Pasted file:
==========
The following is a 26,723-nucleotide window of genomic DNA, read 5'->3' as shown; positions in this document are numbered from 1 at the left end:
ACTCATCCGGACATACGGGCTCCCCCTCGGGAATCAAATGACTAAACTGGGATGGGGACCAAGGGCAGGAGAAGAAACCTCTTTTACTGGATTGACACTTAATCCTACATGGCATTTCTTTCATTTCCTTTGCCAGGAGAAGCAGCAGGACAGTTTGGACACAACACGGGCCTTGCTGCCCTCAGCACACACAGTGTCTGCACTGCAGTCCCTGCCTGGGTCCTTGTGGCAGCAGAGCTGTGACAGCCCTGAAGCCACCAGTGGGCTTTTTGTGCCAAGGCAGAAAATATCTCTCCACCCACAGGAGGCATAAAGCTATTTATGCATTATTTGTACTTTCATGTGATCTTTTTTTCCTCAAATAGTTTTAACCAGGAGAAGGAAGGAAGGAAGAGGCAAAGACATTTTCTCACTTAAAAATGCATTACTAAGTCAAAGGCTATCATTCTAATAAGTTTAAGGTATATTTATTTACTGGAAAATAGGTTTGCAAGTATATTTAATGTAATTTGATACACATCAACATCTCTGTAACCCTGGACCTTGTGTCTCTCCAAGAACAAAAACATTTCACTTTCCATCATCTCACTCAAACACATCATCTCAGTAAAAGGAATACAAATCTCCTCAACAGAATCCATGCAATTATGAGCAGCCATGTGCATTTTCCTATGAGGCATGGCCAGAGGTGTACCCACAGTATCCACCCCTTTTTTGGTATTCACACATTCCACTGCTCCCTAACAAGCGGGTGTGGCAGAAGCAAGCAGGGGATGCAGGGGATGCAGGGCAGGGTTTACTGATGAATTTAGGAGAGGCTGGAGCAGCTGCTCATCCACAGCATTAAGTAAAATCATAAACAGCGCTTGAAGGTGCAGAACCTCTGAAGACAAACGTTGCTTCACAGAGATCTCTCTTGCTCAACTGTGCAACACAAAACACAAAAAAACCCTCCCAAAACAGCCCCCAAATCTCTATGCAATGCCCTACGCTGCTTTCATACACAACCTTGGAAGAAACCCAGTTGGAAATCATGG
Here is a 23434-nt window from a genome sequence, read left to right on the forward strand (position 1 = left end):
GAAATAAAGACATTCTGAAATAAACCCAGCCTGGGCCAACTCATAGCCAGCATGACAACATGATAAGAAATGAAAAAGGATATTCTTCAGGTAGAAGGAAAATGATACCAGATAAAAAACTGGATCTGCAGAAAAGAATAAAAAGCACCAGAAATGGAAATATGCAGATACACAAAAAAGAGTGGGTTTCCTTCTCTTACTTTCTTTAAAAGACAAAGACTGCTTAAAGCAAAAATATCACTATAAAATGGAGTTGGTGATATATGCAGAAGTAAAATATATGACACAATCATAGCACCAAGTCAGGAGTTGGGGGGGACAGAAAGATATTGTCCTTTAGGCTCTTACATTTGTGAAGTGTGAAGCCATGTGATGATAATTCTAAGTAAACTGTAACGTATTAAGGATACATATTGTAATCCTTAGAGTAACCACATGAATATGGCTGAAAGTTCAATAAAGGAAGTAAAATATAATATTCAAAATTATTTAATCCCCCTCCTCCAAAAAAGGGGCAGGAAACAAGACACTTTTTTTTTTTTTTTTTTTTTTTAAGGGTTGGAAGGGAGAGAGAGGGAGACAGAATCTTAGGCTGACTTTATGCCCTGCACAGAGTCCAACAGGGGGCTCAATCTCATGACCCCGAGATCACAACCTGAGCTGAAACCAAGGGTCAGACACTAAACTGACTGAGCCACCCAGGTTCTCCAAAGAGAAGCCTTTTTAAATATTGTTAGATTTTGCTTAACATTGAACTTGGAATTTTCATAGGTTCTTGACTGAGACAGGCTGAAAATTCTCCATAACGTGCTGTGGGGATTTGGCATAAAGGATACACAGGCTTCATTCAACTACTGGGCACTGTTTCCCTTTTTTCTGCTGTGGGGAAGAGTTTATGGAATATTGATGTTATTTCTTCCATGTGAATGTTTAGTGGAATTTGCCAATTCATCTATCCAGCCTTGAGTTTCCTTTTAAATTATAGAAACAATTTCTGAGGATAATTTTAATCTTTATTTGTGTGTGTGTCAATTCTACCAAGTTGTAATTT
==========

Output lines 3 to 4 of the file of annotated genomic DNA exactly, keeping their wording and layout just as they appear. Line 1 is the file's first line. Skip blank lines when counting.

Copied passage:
Here is a 23434-nt window from a genome sequence, read left to right on the forward strand (position 1 = left end):
GAAATAAAGACATTCTGAAATAAACCCAGCCTGGGCCAACTCATAGCCAGCATGACAACATGATAAGAAATGAAAAAGGATATTCTTCAGGTAGAAGGAAAATGATACCAGATAAAAAACTGGATCTGCAGAAAAGAATAAAAAGCACCAGAAATGGAAATATGCAGATACACAAAAAAGAGTGGGTTTCCTTCTCTTACTTTCTTTAAAAGACAAAGACTGCTTAAAGCAAAAATATCACTATAAAATGGAGTTGGTGATATATGCAGAAGTAAAATATATGACACAATCATAGCACCAAGTCAGGAGTTGGGGGGGACAGAAAGATATTGTCCTTTAGGCTCTTACATTTGTGAAGTGTGAAGCCATGTGATGATAATTCTAAGTAAACTGTAACGTATTAAGGATACATATTGTAATCCTTAGAGTAACCACATGAATATGGCTGAAAGTTCAATAAAGGAAGTAAAATATAATATTCAAAATTATTTAATCCCCCTCCTCCAAAAAAGGGGCAGGAAACAAGACACTTTTTTTTTTTTTTTTTTTTTTTAAGGGTTGGAAGGGAGAGAGAGGGAGACAGAATCTTAGGCTGACTTTATGCCCTGCACAGAGTCCAACAGGGGGCTCAATCTCATGACCCCGAGATCACAACCTGAGCTGAAACCAAGGGTCAGACACTAAACTGACTGAGCCACCCAGGTTCTCCAAAGAGAAGCCTTTTTAAATATTGTTAGATTTTGCTTAACATTGAACTTGGAATTTTCATAGGTTCTTGACTGAGACAGGCTGAAAATTCTCCATAACGTGCTGTGGGGATTTGGCATAAAGGATACACAGGCTTCATTCAACTACTGGGCACTGTTTCCCTTTTTTCTGCTGTGGGGAAGAGTTTATGGAATATTGATGTTATTTCTTCCATGTGAATGTTTAGTGGAATTTGCCAATTCATCTATCCAGCCTTGAGTTTCCTTTTAAATTATAGAAACAATTTCTGAGGATAATTTTAATCTTTATTTGTGTGTGTGTCAATTCTACCAAGTTGTAATTT